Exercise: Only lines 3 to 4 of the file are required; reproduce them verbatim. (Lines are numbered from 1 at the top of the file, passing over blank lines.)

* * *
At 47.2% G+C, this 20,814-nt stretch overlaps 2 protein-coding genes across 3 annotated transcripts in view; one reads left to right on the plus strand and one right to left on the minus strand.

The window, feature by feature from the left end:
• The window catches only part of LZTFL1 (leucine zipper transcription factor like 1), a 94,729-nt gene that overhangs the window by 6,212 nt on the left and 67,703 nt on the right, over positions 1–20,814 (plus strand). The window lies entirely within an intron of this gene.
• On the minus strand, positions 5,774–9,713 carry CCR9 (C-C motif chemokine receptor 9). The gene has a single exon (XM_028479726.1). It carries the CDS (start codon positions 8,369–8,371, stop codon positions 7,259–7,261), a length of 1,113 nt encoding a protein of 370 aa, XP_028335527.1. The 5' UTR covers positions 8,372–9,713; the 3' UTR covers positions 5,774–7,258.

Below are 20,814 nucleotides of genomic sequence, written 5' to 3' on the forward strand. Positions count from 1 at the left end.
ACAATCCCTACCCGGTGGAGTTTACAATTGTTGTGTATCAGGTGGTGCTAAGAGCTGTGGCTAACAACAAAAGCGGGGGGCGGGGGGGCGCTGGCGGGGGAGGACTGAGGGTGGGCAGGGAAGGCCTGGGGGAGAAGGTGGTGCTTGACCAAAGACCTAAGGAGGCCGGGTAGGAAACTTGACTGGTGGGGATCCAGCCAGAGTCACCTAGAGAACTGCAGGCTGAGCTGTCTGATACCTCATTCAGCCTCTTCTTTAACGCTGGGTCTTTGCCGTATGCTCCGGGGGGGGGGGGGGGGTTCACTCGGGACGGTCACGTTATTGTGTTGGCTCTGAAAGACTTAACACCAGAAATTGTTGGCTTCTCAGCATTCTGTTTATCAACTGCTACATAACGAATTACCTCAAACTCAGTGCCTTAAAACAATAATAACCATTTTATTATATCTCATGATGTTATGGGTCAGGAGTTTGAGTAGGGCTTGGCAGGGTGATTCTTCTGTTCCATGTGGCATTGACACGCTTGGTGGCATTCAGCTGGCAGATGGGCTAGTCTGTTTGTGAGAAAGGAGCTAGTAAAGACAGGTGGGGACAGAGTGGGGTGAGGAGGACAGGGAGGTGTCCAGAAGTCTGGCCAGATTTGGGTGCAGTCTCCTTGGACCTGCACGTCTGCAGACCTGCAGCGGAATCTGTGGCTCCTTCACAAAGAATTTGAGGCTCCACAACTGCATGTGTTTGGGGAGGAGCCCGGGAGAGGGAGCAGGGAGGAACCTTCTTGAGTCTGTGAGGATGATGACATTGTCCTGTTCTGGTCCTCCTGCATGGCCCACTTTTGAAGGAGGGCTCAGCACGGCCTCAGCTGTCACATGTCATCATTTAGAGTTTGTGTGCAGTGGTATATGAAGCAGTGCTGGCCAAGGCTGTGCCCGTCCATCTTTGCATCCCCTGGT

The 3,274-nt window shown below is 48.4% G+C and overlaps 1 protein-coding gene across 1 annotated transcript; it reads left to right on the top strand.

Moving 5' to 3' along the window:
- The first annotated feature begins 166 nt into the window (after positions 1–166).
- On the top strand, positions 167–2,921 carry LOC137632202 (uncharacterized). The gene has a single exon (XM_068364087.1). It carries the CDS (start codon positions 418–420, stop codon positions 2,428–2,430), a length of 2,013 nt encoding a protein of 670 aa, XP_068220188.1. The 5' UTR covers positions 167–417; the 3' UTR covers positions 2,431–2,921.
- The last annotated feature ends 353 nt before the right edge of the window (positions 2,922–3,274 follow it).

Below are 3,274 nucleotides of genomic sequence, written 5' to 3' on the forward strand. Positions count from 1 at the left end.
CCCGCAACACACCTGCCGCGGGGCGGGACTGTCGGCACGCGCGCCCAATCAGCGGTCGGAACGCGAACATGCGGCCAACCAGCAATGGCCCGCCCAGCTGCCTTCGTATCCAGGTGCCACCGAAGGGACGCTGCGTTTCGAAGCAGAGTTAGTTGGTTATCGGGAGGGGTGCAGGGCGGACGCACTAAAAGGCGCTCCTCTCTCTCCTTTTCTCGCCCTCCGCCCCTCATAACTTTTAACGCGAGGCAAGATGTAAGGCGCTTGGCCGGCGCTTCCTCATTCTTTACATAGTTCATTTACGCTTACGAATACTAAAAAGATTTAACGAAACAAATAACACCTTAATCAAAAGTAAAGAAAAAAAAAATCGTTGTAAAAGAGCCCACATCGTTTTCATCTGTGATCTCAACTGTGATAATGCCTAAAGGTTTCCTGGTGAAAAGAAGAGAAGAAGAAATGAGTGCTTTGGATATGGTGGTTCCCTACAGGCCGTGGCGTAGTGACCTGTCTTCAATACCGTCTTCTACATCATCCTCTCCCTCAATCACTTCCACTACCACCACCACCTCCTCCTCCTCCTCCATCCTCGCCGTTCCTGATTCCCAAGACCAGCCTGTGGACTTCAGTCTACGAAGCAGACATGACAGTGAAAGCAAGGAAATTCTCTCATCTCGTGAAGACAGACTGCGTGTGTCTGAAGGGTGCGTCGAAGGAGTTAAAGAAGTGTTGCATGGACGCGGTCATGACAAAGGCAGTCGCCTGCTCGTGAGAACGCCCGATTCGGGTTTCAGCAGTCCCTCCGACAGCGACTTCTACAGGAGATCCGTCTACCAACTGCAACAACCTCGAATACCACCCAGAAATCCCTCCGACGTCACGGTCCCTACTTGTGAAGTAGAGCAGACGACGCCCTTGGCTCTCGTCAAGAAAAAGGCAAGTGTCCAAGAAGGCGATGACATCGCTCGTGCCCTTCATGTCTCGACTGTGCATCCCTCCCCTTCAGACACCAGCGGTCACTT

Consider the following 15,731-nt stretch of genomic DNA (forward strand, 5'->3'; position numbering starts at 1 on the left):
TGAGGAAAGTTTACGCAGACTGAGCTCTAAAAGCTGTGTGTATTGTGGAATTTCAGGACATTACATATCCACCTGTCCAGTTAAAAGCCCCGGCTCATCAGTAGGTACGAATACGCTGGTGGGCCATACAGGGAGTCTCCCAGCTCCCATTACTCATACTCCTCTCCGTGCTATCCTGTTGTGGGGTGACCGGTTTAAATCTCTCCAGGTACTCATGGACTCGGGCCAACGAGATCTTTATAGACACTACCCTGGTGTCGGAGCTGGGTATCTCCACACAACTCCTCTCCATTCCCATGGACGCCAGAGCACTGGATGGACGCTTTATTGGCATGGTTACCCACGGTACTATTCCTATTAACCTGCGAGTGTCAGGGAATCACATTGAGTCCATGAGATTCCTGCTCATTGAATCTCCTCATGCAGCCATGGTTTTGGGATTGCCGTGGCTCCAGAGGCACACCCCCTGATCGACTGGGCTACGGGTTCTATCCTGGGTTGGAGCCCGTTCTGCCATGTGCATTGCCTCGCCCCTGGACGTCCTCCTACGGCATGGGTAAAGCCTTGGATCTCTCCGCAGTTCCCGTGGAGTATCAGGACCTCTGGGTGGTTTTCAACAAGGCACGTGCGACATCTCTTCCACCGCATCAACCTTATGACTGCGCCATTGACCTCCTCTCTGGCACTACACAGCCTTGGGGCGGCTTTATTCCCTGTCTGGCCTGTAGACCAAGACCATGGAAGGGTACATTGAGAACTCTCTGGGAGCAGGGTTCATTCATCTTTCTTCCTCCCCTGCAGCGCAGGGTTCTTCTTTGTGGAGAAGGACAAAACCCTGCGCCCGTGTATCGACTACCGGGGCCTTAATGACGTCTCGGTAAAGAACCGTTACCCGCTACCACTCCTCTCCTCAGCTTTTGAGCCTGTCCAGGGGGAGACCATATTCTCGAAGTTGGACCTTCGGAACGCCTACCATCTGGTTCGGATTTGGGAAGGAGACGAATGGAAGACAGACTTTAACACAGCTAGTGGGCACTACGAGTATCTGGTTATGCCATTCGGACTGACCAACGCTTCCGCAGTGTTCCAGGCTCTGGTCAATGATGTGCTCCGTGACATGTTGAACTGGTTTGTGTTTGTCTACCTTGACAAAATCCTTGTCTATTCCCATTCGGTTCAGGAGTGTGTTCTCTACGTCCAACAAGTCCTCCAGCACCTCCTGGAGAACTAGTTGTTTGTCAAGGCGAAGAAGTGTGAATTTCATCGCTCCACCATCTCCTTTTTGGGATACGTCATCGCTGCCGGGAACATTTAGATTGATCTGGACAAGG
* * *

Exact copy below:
• The window catches only part of LZTFL1 (leucine zipper transcription factor like 1), a 94,729-nt gene that overhangs the window by 6,212 nt on the left and 67,703 nt on the right, over positions 1–20,814 (plus strand). The window lies entirely within an intron of this gene.
• On the minus strand, positions 5,774–9,713 carry CCR9 (C-C motif chemokine receptor 9). The gene has a single exon (XM_028479726.1). It carries the CDS (start codon positions 8,369–8,371, stop codon positions 7,259–7,261), a length of 1,113 nt encoding a protein of 370 aa, XP_028335527.1. The 5' UTR covers positions 8,372–9,713; the 3' UTR covers positions 5,774–7,258.